Since our car trip to Arizona in March was such a roaring success (meaning nobody killed anyone else and I only had to scream at the kids to shut up a dozen times), I decided that we shall take another car trip. Mister will hold down the fort while I travel with all six children in a
shoebox minivan all over the South. My hatred of planning things in advance is fighting madly with my fear of getting lost, and I have developed only the loosest skeleton of a plan for the next two weeks.
First off let me say that I love the South. It’s my favorite. There’s a constant debate over whether Texas is the South (I think that Austin technically isn’t–it’s got way more of a Western vibe–but people say “yes, ma’am” so it’s close enough.) If I had piles of money I would spend the entire rest of the summer exploring the nooks and crannies around that South. But I don’t. So instead I will go and freeload on all my friends in that part of the country.
We’ll stay with some old friends of ours who used to live near us in Utah but now have a farm in North Carolina with a dozen yaks and a hundred chickens. I know. I’m so excited. Visiting someone else’s farm is even better than having your own.
At some point we’ll also stop by Tryon, the town in North Carolina where my grandparents lived. It’s probably my favorite place on earth. I haven’t been back there in 14 years since my grandma died and I’m sure lots has changed and it will make me horribly sad. The bad thing about Tryon is that it’s in the middle of nowhere. Nowhere. Seriously. But I won’t have a husband telling me what a waste of gas every little detour will be.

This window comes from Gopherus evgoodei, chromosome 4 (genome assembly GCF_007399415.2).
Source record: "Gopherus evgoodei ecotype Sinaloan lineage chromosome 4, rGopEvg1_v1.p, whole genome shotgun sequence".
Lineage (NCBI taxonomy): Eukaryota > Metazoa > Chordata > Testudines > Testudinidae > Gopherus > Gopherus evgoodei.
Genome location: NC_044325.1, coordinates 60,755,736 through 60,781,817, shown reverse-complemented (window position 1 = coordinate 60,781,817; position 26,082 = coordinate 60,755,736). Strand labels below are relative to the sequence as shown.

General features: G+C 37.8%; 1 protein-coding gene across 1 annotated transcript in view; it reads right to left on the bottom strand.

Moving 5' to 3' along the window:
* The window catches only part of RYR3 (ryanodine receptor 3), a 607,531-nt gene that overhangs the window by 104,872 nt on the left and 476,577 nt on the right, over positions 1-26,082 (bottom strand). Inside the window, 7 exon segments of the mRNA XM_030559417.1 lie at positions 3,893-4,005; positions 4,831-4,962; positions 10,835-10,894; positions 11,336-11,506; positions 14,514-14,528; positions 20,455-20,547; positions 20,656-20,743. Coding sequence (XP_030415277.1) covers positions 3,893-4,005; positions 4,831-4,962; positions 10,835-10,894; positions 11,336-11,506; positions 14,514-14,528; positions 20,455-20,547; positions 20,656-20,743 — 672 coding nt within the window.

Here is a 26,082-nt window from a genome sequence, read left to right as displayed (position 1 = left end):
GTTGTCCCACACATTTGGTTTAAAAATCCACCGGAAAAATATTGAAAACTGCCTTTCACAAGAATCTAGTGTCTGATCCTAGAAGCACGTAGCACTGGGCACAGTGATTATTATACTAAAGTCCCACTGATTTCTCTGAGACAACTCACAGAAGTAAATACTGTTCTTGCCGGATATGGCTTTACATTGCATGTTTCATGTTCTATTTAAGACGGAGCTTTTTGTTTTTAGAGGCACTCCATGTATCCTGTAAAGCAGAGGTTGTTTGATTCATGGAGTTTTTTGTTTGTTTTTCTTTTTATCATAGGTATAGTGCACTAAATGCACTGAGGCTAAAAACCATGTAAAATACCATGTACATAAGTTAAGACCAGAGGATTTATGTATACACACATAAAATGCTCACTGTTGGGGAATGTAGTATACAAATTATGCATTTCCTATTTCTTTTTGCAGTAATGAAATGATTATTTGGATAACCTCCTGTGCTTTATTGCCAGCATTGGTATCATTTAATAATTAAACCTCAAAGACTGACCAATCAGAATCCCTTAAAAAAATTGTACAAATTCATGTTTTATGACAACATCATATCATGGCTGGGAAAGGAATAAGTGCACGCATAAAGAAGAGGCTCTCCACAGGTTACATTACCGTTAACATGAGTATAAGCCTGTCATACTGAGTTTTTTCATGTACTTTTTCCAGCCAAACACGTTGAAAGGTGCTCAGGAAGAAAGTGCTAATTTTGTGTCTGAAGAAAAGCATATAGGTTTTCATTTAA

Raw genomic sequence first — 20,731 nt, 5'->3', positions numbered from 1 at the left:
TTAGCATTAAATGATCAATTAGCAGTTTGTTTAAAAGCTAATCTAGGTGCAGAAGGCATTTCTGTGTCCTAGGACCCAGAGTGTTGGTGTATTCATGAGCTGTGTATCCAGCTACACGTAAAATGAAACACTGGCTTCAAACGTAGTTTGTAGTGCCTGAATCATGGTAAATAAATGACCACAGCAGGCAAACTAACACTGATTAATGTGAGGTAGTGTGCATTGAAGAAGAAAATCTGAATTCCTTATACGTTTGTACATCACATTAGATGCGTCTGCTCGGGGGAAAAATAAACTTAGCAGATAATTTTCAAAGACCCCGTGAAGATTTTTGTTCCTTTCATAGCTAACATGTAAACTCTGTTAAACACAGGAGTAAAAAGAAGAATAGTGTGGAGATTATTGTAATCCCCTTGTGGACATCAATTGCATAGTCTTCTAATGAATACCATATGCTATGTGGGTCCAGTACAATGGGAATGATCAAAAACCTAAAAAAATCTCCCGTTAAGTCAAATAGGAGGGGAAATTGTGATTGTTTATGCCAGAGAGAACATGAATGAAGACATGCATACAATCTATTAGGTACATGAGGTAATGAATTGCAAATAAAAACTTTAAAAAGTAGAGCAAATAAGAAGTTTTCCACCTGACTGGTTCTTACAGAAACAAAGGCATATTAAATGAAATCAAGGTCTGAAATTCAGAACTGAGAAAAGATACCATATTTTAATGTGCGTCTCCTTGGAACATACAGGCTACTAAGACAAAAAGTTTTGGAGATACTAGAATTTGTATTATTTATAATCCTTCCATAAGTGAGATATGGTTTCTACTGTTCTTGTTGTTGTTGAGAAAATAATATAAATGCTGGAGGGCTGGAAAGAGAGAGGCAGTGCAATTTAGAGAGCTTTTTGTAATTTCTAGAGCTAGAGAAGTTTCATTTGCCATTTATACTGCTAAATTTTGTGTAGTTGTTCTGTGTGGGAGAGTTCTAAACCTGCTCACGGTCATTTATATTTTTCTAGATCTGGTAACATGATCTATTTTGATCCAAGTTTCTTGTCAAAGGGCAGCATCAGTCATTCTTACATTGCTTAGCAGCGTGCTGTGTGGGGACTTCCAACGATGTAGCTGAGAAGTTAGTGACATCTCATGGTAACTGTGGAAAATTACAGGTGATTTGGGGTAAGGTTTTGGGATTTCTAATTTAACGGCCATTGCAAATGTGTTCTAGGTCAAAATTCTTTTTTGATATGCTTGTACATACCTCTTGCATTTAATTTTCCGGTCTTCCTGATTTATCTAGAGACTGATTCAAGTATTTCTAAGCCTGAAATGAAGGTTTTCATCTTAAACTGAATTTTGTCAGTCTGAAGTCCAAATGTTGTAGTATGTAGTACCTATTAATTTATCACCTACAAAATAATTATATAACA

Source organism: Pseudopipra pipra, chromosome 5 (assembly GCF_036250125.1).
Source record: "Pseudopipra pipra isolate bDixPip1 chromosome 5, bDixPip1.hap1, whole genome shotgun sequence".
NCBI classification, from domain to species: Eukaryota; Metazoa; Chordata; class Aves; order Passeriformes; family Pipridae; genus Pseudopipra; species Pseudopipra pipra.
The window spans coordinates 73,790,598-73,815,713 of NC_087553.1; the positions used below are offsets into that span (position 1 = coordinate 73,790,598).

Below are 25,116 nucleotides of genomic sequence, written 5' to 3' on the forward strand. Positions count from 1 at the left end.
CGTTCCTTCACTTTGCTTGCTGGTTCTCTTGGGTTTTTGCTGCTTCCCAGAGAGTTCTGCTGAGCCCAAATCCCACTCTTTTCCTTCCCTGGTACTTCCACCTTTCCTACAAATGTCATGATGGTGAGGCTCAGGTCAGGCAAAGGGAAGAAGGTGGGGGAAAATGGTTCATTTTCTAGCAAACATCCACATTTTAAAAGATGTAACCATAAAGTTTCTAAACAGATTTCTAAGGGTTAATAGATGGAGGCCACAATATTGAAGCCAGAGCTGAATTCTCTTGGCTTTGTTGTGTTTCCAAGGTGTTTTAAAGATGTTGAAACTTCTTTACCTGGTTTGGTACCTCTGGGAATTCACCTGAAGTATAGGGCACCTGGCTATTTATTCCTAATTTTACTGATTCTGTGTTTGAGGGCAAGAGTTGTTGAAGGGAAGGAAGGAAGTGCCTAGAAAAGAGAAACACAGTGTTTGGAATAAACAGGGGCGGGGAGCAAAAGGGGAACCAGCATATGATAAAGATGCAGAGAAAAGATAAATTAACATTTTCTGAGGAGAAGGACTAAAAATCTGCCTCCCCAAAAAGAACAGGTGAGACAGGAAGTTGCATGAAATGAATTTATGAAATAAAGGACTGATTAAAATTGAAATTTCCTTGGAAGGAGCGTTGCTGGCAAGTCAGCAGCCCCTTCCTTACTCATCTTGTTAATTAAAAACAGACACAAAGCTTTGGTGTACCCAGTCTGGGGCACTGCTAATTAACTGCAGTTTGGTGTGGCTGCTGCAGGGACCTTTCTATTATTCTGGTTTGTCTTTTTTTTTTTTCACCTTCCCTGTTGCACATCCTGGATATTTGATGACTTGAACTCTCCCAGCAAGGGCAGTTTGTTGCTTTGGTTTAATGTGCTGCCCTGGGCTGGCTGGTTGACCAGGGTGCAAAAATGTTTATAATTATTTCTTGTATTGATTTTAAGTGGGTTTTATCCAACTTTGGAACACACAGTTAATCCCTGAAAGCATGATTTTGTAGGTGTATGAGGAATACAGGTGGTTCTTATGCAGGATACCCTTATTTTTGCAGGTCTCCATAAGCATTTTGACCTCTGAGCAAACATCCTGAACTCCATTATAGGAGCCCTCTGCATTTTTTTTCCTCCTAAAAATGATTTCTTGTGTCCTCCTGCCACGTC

I’m purposely not telling him our agenda and he’s purposely not asking. Also, I don’t actually know what our agenda is.
I do know that we will be stopping in Washington DC, Virginia, South Carolina, Georgia (I need to spend some time with my BFF Tiffany), Alabama, Mississisppi, and Louisiana. I feel like I need to paint a confederate flag onto my car à la the Dukes of Hazzard.
I’m pretty excited. There is such a sense of history that you just don’t get anywhere else in our country. Well, there sort of is in New England, but the South is just . . . what’s the word? Better.